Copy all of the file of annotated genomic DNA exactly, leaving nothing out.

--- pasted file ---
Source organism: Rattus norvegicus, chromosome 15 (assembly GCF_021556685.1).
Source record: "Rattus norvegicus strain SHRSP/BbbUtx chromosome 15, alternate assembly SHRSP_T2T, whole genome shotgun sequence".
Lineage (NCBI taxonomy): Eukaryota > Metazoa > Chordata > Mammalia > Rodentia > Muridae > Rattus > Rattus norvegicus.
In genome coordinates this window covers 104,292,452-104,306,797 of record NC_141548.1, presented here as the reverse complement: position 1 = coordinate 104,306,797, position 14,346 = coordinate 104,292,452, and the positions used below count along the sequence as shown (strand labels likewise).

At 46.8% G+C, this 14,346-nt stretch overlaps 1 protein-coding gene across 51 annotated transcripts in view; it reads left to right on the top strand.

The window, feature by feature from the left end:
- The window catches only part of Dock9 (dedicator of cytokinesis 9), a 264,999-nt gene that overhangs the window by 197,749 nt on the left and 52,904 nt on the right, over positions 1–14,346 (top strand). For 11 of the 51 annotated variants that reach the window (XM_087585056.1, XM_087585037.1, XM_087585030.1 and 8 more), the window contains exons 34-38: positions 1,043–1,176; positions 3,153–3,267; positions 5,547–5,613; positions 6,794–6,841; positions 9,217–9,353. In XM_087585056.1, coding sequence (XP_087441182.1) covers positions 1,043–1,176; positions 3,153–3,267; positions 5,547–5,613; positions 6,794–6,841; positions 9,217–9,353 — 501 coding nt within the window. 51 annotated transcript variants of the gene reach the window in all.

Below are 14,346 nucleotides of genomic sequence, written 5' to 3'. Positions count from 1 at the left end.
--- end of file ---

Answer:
Source organism: Rattus norvegicus, chromosome 15 (assembly GCF_021556685.1).
Source record: "Rattus norvegicus strain SHRSP/BbbUtx chromosome 15, alternate assembly SHRSP_T2T, whole genome shotgun sequence".
Lineage (NCBI taxonomy): Eukaryota > Metazoa > Chordata > Mammalia > Rodentia > Muridae > Rattus > Rattus norvegicus.
In genome coordinates this window covers 104,292,452-104,306,797 of record NC_141548.1, presented here as the reverse complement: position 1 = coordinate 104,306,797, position 14,346 = coordinate 104,292,452, and the positions used below count along the sequence as shown (strand labels likewise).

At 46.8% G+C, this 14,346-nt stretch overlaps 1 protein-coding gene across 51 annotated transcripts in view; it reads left to right on the top strand.

The window, feature by feature from the left end:
- The window catches only part of Dock9 (dedicator of cytokinesis 9), a 264,999-nt gene that overhangs the window by 197,749 nt on the left and 52,904 nt on the right, over positions 1–14,346 (top strand). For 11 of the 51 annotated variants that reach the window (XM_087585056.1, XM_087585037.1, XM_087585030.1 and 8 more), the window contains exons 34-38: positions 1,043–1,176; positions 3,153–3,267; positions 5,547–5,613; positions 6,794–6,841; positions 9,217–9,353. In XM_087585056.1, coding sequence (XP_087441182.1) covers positions 1,043–1,176; positions 3,153–3,267; positions 5,547–5,613; positions 6,794–6,841; positions 9,217–9,353 — 501 coding nt within the window. 51 annotated transcript variants of the gene reach the window in all.

Below are 14,346 nucleotides of genomic sequence, written 5' to 3'. Positions count from 1 at the left end.